As most Americans are now aware, I recently circumnavigated the fair city of Spokane by foot, bike and oar. The point of the whole endeavor was to see what lies on Spokane's edges and then tell all about it in The Inlander. The 70-plus miles took me four days, and now the product has arrived.
Check out my story here.
For those of you who find reading to be a bit much, check out this spectacular interactive map, complete with my route, and a ton of pictures and sounds I captured along the way.
For a bit more fun, watch Spokane grow below. You don't even have to add water!
This week: The world's most original horror film, a legitimately wonderful film about child vampires, an adoption thriller and a film that critics — not our critic, but some critics — are calling the defining film of the decade (the last one, this one's too early to call). Peep:
Finally! A new plot for a horror movie! Case 39 features a child — a young girl named Lilith — haunted by demons and in need of a’rescuing. Now, that might sound familiar. Maybe it’s somewhat similar to The Exorcist, Rosemary’s Baby, The Omen, Children of the Damned, The Exorcism of Emily Rose, Poltergeist I II & III, The Sixth Sense, The Shining, The Ring, Children of the Corn, and The Grudge. But this one’s different: It’s got Bradley Cooper. (TH) Rated R | SHOWTIMES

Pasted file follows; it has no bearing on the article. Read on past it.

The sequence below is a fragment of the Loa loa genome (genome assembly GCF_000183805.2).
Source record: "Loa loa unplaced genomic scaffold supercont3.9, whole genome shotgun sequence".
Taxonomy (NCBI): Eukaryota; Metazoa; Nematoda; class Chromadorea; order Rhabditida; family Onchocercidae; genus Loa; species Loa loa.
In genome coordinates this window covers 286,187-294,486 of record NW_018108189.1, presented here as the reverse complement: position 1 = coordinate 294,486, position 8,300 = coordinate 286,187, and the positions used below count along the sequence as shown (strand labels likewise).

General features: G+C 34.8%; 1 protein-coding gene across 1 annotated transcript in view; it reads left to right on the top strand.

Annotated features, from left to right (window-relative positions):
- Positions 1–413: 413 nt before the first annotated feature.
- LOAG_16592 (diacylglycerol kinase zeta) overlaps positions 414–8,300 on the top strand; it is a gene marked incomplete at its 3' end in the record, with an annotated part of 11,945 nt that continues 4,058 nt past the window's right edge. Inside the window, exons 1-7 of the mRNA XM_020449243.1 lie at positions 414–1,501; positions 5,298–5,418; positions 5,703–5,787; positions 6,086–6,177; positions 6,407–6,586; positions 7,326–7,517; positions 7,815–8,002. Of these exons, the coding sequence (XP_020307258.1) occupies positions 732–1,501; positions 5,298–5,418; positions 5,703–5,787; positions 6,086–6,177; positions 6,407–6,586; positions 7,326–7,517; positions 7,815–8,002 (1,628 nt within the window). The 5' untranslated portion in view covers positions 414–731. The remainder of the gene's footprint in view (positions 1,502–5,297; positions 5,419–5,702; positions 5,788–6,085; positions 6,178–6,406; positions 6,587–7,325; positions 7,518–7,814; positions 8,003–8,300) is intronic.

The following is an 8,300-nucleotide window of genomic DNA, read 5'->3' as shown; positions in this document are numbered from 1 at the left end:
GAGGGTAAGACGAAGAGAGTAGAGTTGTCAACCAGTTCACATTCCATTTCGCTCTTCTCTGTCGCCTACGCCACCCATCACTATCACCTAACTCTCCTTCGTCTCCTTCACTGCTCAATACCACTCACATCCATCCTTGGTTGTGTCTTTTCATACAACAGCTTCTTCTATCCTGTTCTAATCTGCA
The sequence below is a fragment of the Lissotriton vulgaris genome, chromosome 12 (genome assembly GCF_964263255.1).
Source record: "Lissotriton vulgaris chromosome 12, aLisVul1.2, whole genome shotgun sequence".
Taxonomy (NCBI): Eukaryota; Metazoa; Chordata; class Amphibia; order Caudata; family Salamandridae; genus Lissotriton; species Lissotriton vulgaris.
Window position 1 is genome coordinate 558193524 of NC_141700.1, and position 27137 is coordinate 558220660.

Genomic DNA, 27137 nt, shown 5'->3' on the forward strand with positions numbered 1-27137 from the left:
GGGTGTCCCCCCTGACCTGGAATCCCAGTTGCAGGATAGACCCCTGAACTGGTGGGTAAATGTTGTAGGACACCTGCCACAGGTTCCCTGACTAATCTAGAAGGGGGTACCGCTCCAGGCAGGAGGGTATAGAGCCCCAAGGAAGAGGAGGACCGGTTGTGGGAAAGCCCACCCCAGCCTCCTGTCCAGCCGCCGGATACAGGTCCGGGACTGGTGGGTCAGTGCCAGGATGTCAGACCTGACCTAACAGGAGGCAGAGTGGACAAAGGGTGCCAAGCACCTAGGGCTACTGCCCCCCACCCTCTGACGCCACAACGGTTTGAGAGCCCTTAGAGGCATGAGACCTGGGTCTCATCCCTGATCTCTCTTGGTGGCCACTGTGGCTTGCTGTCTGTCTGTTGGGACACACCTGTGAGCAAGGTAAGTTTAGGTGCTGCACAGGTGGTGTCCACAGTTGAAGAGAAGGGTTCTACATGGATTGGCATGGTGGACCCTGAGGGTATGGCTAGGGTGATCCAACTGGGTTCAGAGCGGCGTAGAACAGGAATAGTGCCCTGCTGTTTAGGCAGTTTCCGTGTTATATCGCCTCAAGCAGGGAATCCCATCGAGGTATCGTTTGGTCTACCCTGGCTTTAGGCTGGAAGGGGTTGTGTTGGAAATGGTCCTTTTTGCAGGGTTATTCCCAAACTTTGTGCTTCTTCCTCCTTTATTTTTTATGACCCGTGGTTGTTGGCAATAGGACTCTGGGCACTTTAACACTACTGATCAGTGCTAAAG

LET ME IN
The American remake of the Swedish art house horror hit Let the Right One In is a rarity: a remake that gets it right. A young girl (Chloe Moretz) and her dad (Richard Jenkins) move into a dreary apartment complex, where a young boy (Kodi Smit-McPhee) has no friends and hides out from bullies. The catch: She’s a 12-year-old vampire who needs a friend. Grisly violence mix with an unexpected sweetness. (ES) Rated R | SHOWTIMES
LIKE DANDELION DUST
Little 6-year-old Joey is a mild-mannered boy, raised in a well-to-do suburban home. Only one day he and his family find out there’s a problem with his adoption papers: The pregnant mother didn’t trust her incarcerated alcoholic husband, never told him about the child and forged his signature. Now he’s caught between two families, and it’s up to the courts to figure out where he’s going to end up — not necessarily where he belongs. At AMC (DH) Rated PG-13 | SHOWTIMES
THE SOCIAL NETWORK